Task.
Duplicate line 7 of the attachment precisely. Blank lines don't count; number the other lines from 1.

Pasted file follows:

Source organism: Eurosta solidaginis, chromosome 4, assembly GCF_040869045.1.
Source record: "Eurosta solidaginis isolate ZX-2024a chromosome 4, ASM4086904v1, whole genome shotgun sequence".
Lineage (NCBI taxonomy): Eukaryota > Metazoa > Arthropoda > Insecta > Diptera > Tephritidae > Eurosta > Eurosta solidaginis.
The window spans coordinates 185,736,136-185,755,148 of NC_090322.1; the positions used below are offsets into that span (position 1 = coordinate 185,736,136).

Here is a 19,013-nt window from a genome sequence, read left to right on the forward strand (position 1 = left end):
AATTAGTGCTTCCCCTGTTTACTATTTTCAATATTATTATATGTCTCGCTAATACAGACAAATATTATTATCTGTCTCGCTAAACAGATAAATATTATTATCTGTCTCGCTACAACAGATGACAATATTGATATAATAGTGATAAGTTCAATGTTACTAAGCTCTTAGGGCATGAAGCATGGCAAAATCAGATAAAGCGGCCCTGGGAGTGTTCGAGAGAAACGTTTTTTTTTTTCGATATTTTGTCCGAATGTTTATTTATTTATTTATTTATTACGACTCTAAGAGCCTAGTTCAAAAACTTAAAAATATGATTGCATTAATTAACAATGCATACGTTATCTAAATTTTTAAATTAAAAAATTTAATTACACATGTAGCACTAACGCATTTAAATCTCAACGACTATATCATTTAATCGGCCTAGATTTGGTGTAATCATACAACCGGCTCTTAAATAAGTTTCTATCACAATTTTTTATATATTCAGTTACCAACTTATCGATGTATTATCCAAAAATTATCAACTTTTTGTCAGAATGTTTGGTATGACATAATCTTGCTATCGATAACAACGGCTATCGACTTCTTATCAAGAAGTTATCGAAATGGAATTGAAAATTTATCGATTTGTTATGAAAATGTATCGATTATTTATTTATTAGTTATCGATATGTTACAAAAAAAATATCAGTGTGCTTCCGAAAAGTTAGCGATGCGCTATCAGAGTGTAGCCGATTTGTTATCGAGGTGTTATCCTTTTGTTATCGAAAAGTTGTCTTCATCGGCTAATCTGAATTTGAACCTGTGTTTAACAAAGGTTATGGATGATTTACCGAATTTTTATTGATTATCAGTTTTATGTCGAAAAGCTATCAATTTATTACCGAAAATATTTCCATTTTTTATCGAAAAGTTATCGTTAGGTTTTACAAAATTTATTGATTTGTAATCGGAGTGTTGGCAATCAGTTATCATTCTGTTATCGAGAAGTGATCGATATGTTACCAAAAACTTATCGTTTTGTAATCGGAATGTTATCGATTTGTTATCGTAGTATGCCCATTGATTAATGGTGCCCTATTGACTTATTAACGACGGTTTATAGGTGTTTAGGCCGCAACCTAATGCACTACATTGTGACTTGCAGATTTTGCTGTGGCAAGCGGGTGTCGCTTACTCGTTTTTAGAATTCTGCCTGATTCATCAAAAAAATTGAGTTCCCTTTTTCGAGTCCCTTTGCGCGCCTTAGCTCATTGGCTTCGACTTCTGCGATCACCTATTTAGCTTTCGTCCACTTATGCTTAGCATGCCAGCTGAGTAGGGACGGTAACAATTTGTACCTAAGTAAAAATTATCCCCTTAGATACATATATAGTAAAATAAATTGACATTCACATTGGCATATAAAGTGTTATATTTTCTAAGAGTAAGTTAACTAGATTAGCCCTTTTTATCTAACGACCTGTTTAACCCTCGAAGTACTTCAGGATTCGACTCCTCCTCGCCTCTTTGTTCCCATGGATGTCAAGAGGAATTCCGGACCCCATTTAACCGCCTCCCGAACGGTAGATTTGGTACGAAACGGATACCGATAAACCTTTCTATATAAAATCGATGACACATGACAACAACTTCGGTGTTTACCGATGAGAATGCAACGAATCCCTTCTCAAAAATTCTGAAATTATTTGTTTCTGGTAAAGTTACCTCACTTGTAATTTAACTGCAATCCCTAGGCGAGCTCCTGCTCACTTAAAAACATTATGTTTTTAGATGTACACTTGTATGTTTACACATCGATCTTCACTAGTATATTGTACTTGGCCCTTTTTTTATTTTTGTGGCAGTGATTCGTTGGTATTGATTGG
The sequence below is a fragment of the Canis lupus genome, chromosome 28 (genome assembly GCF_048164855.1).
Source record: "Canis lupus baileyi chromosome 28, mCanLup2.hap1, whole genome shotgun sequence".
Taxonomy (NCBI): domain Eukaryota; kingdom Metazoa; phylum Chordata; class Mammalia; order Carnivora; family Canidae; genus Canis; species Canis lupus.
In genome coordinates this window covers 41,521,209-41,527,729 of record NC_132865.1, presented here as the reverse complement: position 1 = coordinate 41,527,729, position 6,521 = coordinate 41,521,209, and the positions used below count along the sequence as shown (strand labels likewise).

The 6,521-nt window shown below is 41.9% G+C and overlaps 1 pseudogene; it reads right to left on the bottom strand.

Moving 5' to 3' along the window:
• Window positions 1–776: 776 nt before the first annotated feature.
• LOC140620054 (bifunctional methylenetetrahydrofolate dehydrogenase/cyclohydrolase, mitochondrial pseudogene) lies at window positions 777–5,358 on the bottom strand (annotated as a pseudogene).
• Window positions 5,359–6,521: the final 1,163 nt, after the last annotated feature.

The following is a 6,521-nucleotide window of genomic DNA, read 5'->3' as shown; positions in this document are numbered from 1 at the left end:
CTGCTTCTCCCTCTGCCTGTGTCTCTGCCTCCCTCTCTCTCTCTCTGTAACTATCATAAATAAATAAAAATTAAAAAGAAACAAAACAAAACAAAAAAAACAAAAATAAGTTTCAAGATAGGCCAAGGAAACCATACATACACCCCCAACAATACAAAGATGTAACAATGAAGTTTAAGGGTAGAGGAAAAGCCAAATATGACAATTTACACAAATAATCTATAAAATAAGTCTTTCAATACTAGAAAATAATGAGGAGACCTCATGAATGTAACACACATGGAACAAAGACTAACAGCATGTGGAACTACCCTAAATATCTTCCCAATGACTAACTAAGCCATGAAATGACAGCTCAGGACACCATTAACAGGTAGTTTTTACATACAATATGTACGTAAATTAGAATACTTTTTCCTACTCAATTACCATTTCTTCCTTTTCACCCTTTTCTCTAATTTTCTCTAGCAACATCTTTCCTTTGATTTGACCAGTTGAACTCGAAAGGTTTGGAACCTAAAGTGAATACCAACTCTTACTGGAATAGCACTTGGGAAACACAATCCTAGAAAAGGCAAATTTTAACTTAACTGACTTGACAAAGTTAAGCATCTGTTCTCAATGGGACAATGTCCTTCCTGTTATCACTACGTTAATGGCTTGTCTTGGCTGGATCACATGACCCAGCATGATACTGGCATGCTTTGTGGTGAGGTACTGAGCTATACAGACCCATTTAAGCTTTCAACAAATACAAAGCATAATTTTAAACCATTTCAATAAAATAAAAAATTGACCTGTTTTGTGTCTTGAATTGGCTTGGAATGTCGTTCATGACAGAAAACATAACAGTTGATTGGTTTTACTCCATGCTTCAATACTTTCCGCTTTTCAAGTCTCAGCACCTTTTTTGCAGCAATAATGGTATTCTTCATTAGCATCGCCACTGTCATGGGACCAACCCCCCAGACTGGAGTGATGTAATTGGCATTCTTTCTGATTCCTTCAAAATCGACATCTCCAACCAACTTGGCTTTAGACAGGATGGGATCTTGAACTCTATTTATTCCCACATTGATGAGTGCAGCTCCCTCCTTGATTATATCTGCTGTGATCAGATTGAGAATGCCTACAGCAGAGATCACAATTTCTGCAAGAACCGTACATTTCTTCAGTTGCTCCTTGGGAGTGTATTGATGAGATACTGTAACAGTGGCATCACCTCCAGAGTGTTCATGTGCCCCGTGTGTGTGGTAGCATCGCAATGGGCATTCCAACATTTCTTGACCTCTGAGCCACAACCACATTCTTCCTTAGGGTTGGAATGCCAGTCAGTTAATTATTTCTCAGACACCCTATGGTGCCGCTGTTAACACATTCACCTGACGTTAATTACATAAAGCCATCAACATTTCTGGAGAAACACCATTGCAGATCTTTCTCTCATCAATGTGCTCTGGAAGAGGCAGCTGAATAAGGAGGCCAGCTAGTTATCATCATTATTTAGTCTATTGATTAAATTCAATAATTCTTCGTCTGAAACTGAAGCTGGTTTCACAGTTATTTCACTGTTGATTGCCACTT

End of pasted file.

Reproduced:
The sequence below is a fragment of the Canis lupus genome, chromosome 28 (genome assembly GCF_048164855.1).